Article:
This is a 400-foot wide green expanse that stretches for 3 miles from the Potomac river to Capitol Hill. At one end is the Lincoln Memorial & at the other the US Capitol. Dominating the centre is the Washington Monument. On the mall there are many other monuments & it's lined by a selection of museums. The mall is now a national park and as well as housing festivals it's also a place used for political gatherings. It was quiet while I was there apart from joggers & people playing sports. Apart from its historic setting, I just enjoyed the peace & quiet of it. A great place to sit in the sun & take a break from the sightseeing.
What a wonderful place to bring the whole family. So many wonderful facts and artifacts. I think everyone will recognize something in here that onced touched their lives in one way or another. Great exhibits!!
Open daily, 10 a.m. to 5:30 p.m. Closed December 25. Admission is free. Summer hours: from May 28-Sept. 6, 2004, the museum will close at 6:30 p.m. daily.
The National Mall is the large, grassy, open area between the Capitol Building and the Lincoln Memorial. This area include many of Washington DC's most famous attractions including the Jefferson Memorial, the Washington Monument, the Franklin Delano Roosevelt Memorial, the World War II Memorial, the Korean War Veterans Memorial, the Vietnam Veterans Memorial, many of the largest Smithsonian Institution museums, the US Capitol building, the Ulysses S. Grant Memorial and the United States Botanic Garden. New additions to the Mall that are under development include the National Museum of African American History and Culture as well as the Martin L. King Monument.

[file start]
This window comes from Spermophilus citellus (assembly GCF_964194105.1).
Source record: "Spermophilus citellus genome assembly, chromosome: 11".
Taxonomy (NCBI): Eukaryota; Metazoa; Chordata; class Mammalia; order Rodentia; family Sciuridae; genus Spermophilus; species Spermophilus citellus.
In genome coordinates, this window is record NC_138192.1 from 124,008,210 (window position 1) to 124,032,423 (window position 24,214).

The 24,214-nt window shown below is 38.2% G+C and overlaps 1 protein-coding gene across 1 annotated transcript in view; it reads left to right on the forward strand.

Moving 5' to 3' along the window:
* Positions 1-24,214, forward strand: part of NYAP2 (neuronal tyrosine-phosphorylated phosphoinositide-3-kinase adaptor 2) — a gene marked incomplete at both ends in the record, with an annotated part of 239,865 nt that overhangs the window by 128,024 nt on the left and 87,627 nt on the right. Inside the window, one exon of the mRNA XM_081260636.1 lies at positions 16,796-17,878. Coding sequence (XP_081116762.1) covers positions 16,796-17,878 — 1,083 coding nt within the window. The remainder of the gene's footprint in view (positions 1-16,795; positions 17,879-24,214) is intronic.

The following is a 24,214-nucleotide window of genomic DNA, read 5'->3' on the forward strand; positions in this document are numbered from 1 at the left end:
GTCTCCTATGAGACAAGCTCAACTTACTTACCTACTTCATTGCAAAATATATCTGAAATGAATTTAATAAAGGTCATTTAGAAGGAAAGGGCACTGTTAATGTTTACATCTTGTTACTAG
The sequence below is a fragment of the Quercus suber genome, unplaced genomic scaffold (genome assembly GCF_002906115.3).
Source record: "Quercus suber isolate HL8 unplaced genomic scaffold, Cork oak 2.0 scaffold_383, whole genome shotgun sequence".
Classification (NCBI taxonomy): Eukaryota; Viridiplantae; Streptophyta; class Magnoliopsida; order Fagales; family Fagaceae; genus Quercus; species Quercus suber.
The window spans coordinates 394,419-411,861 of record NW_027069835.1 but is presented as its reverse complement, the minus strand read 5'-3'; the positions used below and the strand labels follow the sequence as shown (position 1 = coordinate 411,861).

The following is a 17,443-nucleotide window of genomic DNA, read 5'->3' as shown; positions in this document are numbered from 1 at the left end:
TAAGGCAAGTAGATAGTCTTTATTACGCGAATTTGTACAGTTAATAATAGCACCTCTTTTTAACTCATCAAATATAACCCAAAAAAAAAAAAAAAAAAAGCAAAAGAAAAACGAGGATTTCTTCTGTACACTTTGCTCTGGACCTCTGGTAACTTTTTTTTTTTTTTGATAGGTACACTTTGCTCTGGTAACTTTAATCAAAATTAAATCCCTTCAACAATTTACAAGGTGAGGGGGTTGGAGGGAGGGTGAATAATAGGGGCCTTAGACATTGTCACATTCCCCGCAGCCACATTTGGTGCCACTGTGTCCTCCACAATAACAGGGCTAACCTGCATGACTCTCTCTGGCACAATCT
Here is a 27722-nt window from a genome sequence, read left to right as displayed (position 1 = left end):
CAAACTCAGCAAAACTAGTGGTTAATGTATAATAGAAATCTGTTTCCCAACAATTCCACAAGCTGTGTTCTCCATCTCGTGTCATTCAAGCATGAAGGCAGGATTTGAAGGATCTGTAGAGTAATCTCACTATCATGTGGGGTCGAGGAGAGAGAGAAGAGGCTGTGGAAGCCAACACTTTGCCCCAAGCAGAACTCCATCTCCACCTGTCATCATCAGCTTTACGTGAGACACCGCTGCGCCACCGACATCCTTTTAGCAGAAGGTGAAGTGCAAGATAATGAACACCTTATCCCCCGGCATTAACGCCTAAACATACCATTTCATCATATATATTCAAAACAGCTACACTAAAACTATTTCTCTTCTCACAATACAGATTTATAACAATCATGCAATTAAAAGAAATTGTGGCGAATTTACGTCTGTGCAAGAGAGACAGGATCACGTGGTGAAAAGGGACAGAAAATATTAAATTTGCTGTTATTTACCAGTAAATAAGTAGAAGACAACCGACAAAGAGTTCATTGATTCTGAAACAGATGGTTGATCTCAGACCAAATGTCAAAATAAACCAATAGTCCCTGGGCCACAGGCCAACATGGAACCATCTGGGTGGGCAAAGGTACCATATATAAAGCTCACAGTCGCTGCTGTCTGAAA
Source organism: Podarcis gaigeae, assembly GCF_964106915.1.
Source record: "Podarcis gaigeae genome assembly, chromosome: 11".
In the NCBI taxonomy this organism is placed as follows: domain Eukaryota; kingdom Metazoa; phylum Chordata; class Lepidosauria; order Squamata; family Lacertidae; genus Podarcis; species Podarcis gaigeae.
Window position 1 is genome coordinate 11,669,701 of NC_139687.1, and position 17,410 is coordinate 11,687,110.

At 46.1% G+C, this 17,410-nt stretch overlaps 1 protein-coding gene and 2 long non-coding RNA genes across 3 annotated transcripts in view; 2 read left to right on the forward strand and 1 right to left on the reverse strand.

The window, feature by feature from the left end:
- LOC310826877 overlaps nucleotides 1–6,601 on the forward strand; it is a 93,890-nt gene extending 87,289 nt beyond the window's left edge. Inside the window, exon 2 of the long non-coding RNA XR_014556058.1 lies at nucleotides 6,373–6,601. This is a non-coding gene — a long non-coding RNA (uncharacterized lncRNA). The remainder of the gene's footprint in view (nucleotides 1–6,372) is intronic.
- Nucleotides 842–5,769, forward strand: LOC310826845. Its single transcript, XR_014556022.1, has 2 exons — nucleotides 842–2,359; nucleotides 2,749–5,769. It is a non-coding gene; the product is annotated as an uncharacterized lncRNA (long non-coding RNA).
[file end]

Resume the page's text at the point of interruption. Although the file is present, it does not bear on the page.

The idea for the national mall was proposed in L'Enfant's original plan for the city, but it underwent many changes before reaching its current design. Leading up to the 1900s the mall housed the city's main train station, and later it had barracks for soldiers defending the city. In 1901 the Mall underwent its largest changes with tons of fill used to extend the mall to the Lincoln Memorial and to created the Tidal Basin.